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Silastic splints reduce middle meatal adhesions after endoscopic sinus surgery

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Adhesions frequently form between the middle turbinate and lateral nasal wall after endoscopic sinus surgery (ESS) and are a possible cause for surgical failure. Many absorbable and nonabsorbable spacers have been tried to improve healing. This study was designed to ascertain whether placement of a thin silastic splint into the middle meatus after sinus surgery for 2 weeks reduces adhesion formation and whether a reduction in the adhesion rate improves patient outcomes in the early postoperative phase.


Forty-two patients who were scheduled to undergo ESS for chronic rhinosinusitis were randomized to have a silastic splint placed into the middle meatus on one side of the nose but not the other at the completion of surgery. Splints were removed 2 weeks postoperatively. Symptom scores were recorded for each side of the nose up to 12 weeks after surgery and ethmoid cavities were graded at the 6- and 12-week visits along with assessment of adhesions. Patients were blinded to which side was splinted as was the surgeon assessing ethmoid cavities at 6 and 12 weeks.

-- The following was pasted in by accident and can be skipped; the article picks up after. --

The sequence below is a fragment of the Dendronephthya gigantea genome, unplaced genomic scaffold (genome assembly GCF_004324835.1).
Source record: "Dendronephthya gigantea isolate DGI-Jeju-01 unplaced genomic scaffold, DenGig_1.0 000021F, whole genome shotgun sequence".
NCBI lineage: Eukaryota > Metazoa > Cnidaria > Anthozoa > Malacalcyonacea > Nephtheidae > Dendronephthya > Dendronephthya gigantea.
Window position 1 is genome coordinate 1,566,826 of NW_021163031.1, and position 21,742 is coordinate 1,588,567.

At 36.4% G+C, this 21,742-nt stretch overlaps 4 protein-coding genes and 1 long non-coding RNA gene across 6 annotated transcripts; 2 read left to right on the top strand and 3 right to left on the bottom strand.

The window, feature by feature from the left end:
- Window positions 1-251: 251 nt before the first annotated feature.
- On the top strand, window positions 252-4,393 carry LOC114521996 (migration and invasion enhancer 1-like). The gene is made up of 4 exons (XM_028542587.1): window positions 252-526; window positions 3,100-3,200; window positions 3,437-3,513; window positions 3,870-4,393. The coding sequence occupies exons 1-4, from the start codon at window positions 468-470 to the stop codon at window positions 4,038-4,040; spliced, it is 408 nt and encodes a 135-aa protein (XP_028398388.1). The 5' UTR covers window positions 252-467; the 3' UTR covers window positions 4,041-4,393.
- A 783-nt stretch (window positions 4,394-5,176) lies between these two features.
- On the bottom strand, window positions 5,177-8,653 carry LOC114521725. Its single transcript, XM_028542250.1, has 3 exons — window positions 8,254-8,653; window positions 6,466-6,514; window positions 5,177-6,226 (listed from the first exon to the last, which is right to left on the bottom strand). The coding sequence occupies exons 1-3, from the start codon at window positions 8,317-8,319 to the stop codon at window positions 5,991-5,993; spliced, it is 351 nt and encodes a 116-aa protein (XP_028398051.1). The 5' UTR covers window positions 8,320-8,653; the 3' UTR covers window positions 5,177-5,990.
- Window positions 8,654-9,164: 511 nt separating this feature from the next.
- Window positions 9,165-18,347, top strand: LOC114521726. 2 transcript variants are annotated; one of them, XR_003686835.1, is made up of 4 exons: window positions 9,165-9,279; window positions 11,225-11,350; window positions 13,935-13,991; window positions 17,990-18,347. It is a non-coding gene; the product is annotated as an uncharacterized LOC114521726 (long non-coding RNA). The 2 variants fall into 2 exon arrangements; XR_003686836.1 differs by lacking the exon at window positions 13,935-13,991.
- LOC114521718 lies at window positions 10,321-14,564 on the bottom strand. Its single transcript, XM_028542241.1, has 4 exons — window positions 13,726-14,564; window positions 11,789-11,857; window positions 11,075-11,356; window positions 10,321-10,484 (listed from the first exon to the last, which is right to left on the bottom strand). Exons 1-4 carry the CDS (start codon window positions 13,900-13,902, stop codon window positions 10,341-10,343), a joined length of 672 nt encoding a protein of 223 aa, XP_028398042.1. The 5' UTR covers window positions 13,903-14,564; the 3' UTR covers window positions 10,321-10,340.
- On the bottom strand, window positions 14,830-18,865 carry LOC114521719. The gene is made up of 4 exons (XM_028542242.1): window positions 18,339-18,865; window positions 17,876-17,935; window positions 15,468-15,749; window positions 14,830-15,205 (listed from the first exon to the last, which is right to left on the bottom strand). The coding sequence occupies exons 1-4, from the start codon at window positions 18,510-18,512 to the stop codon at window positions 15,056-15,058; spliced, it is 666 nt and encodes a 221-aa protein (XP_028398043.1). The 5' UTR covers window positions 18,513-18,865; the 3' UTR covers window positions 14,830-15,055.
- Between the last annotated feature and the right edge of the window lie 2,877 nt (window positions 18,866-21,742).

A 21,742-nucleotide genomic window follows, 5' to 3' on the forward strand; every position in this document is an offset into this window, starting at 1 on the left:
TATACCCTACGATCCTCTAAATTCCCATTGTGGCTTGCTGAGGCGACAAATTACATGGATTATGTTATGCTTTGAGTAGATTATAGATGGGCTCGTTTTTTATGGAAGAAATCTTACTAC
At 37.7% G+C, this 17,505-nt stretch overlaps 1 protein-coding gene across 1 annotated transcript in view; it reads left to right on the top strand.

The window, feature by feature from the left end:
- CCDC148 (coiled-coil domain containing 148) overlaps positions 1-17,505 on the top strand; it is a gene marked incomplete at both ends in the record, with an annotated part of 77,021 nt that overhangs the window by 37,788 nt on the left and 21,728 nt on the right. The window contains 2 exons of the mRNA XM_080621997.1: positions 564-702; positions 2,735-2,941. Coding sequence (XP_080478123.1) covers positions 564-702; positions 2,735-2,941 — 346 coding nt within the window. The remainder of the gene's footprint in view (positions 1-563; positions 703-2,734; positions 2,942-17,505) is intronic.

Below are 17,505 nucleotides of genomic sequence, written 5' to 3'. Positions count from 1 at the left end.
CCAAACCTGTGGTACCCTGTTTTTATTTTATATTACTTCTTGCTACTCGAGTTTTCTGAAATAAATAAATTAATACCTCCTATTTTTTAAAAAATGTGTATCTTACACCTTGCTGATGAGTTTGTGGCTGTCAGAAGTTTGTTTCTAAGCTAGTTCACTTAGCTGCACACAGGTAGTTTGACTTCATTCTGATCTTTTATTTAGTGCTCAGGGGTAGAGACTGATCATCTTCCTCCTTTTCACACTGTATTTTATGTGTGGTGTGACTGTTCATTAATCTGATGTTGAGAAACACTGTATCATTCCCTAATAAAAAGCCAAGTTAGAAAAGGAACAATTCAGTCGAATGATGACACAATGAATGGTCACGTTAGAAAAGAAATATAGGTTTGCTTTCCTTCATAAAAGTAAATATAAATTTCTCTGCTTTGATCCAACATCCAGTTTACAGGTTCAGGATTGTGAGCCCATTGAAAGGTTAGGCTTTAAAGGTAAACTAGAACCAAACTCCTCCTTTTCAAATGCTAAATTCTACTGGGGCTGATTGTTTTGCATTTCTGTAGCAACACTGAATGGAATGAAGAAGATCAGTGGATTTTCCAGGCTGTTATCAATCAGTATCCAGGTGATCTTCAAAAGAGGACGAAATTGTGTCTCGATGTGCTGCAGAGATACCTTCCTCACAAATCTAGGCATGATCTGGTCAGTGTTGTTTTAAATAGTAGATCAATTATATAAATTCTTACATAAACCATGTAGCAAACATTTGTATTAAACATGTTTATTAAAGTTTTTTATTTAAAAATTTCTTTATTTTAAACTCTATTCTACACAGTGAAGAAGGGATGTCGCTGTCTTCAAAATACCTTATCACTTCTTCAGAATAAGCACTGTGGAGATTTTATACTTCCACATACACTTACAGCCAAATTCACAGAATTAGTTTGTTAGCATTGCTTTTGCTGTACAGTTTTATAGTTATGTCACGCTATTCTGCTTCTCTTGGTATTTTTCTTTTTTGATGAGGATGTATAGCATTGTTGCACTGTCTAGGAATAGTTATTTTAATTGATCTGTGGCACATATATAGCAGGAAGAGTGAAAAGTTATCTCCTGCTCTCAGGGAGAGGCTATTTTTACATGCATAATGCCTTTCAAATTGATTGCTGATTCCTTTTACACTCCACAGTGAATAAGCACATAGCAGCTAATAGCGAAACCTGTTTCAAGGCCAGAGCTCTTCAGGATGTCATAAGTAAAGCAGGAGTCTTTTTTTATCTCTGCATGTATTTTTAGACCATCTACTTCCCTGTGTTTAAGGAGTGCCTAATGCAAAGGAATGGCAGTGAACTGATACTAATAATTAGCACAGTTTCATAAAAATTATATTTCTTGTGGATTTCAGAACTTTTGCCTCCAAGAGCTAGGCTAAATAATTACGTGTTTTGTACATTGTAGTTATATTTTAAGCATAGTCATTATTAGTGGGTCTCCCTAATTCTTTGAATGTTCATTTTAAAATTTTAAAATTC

Thirty-three patients completed 12 weeks of follow-up. Nasal obstruction and facial pain/discomfort were significantly higher on splinted sides for the first 2 weeks. More interventions were performed to debride adhesions in nonsplinted sides. Endoscopy revealed no adhesions at 12 weeks for sides treated with a splint whereas 9 of 33 nonsplinted sides had persistent adhesions. There were no significant differences in symptom or ethmoid cavity scores at 6 or 12 weeks between sides treated with splints versus sides treated without splints or between sides with adhesions versus without adhesions.


Middle meatal silastic splints reduce adhesions after ESS but increase early nasal obstruction and discomfort. Their use did not significantly change symptom or ethmoid cavity scores at 12 weeks.

Keywords: Adhesion; chronic rhinosinusitis; endoscopic sinus surgery; healing; outcome; packing; scarring; spacer; synechiae

Document Type: Research Article


Affiliations: North Shore Hospital, and the Department of Surgery, The University of Auckland, Auckland, New Zealand

Publication date: September 1, 2012

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